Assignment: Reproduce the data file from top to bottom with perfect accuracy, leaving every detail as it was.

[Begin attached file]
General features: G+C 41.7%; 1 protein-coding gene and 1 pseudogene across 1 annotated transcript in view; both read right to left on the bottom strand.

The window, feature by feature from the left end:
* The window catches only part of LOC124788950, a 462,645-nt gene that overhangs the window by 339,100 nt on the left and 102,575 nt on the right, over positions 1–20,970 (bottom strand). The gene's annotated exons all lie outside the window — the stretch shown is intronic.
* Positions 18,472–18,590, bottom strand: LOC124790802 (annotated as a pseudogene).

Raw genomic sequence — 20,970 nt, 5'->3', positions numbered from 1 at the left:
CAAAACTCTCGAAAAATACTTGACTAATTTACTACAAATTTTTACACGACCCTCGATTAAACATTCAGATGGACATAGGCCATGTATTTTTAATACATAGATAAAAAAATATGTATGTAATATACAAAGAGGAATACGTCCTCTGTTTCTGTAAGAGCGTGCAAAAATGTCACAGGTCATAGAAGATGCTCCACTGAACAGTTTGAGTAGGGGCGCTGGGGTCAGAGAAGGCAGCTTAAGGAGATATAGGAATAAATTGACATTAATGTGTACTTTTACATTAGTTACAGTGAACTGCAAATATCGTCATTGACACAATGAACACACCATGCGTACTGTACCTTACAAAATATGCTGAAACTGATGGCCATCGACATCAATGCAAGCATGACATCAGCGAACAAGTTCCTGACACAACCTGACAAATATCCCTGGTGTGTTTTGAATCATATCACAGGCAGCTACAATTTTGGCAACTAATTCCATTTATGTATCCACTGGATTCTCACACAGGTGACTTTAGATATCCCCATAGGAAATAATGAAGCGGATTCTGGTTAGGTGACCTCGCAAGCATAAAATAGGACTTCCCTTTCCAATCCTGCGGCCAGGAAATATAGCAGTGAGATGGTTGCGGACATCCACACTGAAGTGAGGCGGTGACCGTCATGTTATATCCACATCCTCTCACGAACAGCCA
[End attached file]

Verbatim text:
General features: G+C 41.7%; 1 protein-coding gene and 1 pseudogene across 1 annotated transcript in view; both read right to left on the bottom strand.

The window, feature by feature from the left end:
* The window catches only part of LOC124788950, a 462,645-nt gene that overhangs the window by 339,100 nt on the left and 102,575 nt on the right, over positions 1–20,970 (bottom strand). The gene's annotated exons all lie outside the window — the stretch shown is intronic.
* Positions 18,472–18,590, bottom strand: LOC124790802 (annotated as a pseudogene).

Raw genomic sequence — 20,970 nt, 5'->3', positions numbered from 1 at the left:
CAAAACTCTCGAAAAATACTTGACTAATTTACTACAAATTTTTACACGACCCTCGATTAAACATTCAGATGGACATAGGCCATGTATTTTTAATACATAGATAAAAAAATATGTATGTAATATACAAAGAGGAATACGTCCTCTGTTTCTGTAAGAGCGTGCAAAAATGTCACAGGTCATAGAAGATGCTCCACTGAACAGTTTGAGTAGGGGCGCTGGGGTCAGAGAAGGCAGCTTAAGGAGATATAGGAATAAATTGACATTAATGTGTACTTTTACATTAGTTACAGTGAACTGCAAATATCGTCATTGACACAATGAACACACCATGCGTACTGTACCTTACAAAATATGCTGAAACTGATGGCCATCGACATCAATGCAAGCATGACATCAGCGAACAAGTTCCTGACACAACCTGACAAATATCCCTGGTGTGTTTTGAATCATATCACAGGCAGCTACAATTTTGGCAACTAATTCCATTTATGTATCCACTGGATTCTCACACAGGTGACTTTAGATATCCCCATAGGAAATAATGAAGCGGATTCTGGTTAGGTGACCTCGCAAGCATAAAATAGGACTTCCCTTTCCAATCCTGCGGCCAGGAAATATAGCAGTGAGATGGTTGCGGACATCCACACTGAAGTGAGGCGGTGACCGTCATGTTATATCCACATCCTCTCACGAACAGCCA